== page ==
Supporting the Jersey Beekeepers Association
With an unbee-lievable (sorry, we had to) history spanning over a century, the Jersey Beekeepers Association and its members are the island authority on all things bees. So, when the association approached our community fund for a donation, we were more than happy to help. Some of our team went up to the bee field for a look around and to find out how the money was being spent.
Straddling the parish lines of St Saviour and Grouville, the picturesque bee field is the best place to get to grips with the work of the Jersey Beekeepers Association. It’s here that they host tours, talks and school groups, spreading the word about the importance of bees and their contribution to the planet, and it’s also one of the spots where the beekeepers gather and distribute their delicious local Jersey Honey from.
That’s buzzing! Jersey honey has been a supplier to the Channel Islands Coop for over 50 years, making them one of our oldest suppliers.
The Coop community fund supplied the Jersey Beekeepers Association with money to buy a stock of 10 beekeeping suits that will be available for visiting students, children, and guests. Not only do the suits allow visitors to get safely up close with the bees, but they also help maintain hive biosecurity and minimise the transmission of diseases.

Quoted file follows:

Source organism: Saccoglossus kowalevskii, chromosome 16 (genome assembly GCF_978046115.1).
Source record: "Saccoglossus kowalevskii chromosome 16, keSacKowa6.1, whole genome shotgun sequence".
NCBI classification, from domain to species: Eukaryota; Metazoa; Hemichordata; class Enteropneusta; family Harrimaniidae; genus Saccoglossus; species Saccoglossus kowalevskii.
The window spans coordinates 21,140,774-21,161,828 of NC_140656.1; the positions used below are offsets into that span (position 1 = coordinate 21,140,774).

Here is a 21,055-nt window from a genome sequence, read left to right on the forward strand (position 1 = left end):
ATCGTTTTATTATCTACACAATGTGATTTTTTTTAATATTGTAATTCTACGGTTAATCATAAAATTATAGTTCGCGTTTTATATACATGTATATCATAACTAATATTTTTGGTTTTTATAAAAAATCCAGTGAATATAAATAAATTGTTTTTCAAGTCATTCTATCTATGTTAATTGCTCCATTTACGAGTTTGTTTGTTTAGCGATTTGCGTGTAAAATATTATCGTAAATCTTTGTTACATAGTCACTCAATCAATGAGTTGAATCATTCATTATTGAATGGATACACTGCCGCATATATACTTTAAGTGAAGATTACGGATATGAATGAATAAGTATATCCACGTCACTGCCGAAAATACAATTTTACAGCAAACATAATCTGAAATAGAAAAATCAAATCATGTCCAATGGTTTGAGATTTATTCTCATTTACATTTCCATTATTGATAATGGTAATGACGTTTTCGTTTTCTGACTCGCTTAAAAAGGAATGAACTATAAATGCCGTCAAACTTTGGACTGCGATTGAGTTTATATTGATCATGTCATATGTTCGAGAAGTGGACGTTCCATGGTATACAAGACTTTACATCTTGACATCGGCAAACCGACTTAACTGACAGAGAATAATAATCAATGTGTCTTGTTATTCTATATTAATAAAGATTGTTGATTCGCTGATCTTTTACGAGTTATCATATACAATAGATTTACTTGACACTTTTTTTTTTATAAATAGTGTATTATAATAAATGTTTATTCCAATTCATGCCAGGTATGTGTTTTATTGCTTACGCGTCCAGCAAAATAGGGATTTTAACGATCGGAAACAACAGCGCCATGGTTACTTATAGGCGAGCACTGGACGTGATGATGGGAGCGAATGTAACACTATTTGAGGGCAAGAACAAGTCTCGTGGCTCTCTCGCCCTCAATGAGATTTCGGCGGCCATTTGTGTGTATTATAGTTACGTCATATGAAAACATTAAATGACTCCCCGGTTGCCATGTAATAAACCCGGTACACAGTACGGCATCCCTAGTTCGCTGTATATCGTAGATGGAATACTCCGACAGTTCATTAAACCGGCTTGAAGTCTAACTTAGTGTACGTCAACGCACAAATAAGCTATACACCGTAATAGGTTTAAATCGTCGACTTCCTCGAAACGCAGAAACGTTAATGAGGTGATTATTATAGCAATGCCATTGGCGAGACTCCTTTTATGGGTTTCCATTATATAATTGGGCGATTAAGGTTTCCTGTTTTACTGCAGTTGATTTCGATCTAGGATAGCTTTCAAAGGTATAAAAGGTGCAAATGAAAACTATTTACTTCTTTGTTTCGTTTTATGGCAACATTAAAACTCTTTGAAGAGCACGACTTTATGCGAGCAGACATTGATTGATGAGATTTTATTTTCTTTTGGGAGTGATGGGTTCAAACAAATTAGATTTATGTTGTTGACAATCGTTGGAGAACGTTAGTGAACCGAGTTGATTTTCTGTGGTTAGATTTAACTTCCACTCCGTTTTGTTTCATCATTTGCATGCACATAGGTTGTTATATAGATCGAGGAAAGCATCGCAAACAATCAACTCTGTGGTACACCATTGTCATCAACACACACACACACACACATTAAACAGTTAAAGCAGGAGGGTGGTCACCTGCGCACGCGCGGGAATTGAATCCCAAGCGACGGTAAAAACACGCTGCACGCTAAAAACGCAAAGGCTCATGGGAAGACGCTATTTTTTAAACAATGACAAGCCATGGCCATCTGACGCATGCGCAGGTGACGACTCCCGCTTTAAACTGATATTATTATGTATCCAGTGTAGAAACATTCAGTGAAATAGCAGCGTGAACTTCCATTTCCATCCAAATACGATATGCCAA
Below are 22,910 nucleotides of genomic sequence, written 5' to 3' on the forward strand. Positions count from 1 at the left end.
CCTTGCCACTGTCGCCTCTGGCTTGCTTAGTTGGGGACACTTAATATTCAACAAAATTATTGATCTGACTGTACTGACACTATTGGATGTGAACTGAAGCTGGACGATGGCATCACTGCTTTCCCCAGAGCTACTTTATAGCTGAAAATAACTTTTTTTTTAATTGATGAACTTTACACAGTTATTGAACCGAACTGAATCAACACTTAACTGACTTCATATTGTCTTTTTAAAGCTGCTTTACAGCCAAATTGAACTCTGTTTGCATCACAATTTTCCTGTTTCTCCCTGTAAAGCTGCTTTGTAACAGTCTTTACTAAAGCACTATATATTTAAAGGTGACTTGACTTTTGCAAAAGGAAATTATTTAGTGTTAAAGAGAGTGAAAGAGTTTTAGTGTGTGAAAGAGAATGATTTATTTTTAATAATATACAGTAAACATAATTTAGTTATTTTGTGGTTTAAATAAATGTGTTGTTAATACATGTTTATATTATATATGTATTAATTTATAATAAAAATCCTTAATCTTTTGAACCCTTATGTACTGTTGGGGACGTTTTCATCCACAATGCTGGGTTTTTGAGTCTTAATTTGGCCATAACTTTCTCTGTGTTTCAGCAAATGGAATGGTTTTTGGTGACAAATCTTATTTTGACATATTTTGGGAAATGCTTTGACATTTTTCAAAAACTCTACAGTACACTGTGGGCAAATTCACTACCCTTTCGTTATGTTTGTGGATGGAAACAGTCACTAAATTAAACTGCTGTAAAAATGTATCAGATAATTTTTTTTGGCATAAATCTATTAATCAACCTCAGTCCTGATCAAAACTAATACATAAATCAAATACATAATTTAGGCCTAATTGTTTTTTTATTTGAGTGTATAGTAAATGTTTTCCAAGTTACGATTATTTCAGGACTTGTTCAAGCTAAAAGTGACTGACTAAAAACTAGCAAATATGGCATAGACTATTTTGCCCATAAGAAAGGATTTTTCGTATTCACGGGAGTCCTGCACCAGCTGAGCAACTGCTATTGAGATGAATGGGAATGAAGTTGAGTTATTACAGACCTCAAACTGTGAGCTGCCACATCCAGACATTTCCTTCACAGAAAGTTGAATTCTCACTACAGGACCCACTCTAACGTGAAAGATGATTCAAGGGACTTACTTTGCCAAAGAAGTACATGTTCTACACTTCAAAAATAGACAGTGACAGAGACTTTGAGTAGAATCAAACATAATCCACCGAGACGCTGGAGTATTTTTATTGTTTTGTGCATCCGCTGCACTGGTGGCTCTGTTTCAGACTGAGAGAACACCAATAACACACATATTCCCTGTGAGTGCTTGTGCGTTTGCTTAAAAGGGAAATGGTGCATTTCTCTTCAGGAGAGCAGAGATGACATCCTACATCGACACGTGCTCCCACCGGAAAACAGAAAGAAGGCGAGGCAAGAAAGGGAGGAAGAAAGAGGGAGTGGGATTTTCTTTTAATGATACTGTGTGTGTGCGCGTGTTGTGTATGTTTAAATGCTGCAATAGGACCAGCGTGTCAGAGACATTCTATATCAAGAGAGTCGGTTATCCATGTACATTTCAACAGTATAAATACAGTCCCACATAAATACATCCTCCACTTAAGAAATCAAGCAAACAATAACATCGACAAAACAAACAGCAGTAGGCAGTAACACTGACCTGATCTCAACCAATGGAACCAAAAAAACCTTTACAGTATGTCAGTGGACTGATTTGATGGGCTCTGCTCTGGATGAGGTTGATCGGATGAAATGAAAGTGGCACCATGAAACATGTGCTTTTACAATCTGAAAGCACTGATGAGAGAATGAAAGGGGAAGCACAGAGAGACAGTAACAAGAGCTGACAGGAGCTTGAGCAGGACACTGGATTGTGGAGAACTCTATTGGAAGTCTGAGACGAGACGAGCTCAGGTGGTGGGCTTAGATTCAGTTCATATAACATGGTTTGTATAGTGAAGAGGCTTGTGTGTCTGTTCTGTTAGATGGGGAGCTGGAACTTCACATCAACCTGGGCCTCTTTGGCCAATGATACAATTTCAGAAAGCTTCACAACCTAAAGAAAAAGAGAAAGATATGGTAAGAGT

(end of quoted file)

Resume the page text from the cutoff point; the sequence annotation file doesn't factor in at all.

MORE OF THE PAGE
That’s buzzing! Wild bee species live on every continent except Antarctica.
Established in 1917, the Jersey Beekeepers Association serves as a unifying force on the island, bringing together passionate apiarists from every parish. With over 150 active members, the association enjoys a diverse range of experience and extensive hives.
The work of the Jersey Beekeepers Association has never been more important, given the alarming threats to bee habitats witnessed in recent decades. The decline in bee populations raises significant concerns because almost all global ecosystems heavily rely on bees. Their survival is pivotal not only for our island's native plants and wildlife but also for the well-being of us as humans.
That’s buzzing! One out of every three mouthfuls of our food depend on pollinators such as bees.
A range of factors have contributed to the decline in bee populations, including habitat destruction, disease outbreaks, detrimental agricultural and gardening practices, pesticide usage, habitat fragmentation, changes in land use, invasive species (we’re looking at you, Asian hornets), and the overarching impact of climate change. Which is why the work of the Jersey Beekeepers Association is more vital than ever.